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When my daughter was in fourth grade I encouraged her to be in the variety show at her elementary school. Her brothers had had a great run of it, testing the idea of standing up in front of their peers and entertaining them in whatever way they could find. They were stand-up comedians, or musicians, usually.

My daughter wanted to be at the piano playing a song called Jazzy Cat, and she wanted to wear cardboard cat ears stapled to a headband, and a cat tail that hung down from her waist and across the piano bench. She also had whiskers painted on her face. This was all her idea. Nobody else wore a little costume if they played a piano piece. In fact, the kids who played piano pieces typically play classical music and wore more serious clothes as if they aspired to be concert pianists.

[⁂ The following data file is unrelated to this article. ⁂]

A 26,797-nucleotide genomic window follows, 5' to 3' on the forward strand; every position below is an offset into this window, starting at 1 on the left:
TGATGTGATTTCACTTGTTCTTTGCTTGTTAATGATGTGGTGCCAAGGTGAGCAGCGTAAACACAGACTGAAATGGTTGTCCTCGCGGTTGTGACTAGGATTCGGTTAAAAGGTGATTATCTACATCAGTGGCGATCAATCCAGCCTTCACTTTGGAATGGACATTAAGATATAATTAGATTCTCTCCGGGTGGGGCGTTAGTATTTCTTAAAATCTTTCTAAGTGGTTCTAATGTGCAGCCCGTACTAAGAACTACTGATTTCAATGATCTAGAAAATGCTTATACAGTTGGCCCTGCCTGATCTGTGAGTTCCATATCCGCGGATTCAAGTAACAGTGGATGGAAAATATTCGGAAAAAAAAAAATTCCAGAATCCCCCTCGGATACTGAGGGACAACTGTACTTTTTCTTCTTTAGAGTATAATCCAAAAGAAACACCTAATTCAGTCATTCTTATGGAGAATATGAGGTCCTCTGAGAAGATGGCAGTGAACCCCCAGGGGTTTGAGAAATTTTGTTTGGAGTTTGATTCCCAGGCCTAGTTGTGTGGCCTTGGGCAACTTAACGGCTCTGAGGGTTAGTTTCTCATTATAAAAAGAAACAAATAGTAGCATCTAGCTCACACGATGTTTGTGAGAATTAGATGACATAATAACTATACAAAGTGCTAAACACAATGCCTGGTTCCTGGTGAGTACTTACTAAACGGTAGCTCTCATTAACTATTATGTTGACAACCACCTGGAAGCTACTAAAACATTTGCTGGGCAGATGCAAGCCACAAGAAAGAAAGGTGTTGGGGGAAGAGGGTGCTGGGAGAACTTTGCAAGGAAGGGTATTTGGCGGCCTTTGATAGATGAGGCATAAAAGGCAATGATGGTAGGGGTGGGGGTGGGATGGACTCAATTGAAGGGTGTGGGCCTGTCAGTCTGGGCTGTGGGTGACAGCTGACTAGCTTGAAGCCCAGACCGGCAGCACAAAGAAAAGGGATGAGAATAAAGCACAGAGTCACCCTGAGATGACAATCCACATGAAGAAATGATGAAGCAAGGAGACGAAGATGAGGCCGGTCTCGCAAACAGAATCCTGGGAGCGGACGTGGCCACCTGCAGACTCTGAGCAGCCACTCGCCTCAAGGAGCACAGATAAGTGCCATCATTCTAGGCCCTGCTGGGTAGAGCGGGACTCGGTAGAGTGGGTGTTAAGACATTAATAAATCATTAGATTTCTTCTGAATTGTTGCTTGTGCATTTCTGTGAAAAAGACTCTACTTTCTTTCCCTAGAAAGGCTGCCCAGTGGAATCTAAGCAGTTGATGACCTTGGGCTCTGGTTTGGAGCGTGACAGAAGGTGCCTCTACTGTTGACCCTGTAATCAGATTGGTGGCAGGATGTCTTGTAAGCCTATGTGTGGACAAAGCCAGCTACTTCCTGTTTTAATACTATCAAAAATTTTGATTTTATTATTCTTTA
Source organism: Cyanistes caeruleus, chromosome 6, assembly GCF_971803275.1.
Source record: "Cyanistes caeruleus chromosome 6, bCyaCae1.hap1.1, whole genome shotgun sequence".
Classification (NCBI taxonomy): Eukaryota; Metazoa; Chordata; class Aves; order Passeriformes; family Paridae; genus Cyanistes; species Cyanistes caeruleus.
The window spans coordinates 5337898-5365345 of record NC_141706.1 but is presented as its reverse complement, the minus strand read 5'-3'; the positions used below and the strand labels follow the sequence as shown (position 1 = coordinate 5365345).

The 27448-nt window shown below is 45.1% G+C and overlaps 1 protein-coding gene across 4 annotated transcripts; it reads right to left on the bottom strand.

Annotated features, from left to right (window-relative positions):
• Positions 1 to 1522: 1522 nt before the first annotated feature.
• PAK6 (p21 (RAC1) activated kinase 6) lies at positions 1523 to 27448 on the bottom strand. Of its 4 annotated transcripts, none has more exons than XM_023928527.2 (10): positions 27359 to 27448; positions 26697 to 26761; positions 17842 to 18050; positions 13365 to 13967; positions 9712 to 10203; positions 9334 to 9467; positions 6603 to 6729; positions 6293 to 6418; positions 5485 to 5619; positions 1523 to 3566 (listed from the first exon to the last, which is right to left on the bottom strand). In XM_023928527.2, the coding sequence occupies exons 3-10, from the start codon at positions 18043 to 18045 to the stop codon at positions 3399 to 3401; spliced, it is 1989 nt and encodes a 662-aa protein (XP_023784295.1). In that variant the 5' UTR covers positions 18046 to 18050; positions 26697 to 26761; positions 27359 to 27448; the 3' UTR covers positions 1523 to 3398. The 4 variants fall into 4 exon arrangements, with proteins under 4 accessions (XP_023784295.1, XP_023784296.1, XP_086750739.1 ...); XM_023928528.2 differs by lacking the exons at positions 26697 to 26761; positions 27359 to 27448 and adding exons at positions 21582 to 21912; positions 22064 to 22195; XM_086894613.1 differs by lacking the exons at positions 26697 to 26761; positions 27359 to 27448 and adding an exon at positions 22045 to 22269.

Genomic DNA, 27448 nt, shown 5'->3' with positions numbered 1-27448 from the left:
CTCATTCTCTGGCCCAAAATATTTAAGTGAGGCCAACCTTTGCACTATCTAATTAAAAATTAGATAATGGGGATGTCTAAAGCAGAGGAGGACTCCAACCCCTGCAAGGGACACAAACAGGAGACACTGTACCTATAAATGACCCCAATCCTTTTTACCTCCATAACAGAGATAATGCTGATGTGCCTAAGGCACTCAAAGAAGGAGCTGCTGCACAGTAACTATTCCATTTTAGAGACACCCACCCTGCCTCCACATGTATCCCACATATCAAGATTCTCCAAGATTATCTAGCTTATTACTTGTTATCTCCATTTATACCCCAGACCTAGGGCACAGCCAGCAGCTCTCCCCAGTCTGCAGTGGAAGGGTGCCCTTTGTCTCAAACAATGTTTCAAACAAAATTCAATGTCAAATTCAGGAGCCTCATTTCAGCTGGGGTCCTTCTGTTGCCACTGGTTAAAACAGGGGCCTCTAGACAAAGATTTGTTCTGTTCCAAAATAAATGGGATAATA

The point is that this is what she wanted to do and just because no one else was doing it didn’t seem to figure in for her. She had a vision of who she might be, and trying it out at the variety show was a safe enough place. Since then she has not turned into a jazz dancer, a serious pianist (although our duets are pretty fun on a Friday night), or a theatre kid. None of it was literal. It was all for the fun of the moment and I am sure informed her about herself in some way I cannot appreciate.

Now we are on the college search. I feel the same desire to let her figure it out again, defining for herself who she is and where she fits in. In both cases I am right there talking it all through with her, doing what it takes to help support her as she explores her own identity. But what I am not doing, and very deliberately, is tell her who I think she is or what I think she should do. If she asks, I have opinions, but I try hard not to impose them on her.

It turns out that if I’d had it my way at the variety show she would have done something entirely different that I won’t even mention here, and I can see now it would not have been half as cool as a jazzy cat.

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